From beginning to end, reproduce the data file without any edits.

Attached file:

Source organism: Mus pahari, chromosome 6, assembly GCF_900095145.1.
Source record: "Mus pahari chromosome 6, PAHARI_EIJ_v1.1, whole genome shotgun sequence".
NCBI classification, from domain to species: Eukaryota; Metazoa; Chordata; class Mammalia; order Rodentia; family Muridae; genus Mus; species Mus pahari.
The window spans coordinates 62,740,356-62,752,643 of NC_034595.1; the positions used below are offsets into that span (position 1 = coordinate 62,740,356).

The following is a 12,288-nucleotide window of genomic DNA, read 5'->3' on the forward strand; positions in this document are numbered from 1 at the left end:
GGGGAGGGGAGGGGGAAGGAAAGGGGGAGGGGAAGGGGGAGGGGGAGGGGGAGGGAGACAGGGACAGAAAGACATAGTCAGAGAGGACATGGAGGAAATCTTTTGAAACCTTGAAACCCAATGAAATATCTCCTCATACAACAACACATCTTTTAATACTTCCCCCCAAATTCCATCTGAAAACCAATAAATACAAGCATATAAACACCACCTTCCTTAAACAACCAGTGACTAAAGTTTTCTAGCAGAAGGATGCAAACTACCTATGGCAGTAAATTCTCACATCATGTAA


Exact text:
Source organism: Mus pahari, chromosome 6, assembly GCF_900095145.1.
Source record: "Mus pahari chromosome 6, PAHARI_EIJ_v1.1, whole genome shotgun sequence".
NCBI classification, from domain to species: Eukaryota; Metazoa; Chordata; class Mammalia; order Rodentia; family Muridae; genus Mus; species Mus pahari.
The window spans coordinates 62,740,356-62,752,643 of NC_034595.1; the positions used below are offsets into that span (position 1 = coordinate 62,740,356).

The following is a 12,288-nucleotide window of genomic DNA, read 5'->3' on the forward strand; positions in this document are numbered from 1 at the left end:
GGGGAGGGGAGGGGGAAGGAAAGGGGGAGGGGAAGGGGGAGGGGGAGGGGGAGGGAGACAGGGACAGAAAGACATAGTCAGAGAGGACATGGAGGAAATCTTTTGAAACCTTGAAACCCAATGAAATATCTCCTCATACAACAACACATCTTTTAATACTTCCCCCCAAATTCCATCTGAAAACCAATAAATACAAGCATATAAACACCACCTTCCTTAAACAACCAGTGACTAAAGTTTTCTAGCAGAAGGATGCAAACTACCTATGGCAGTAAATTCTCACATCATGTAA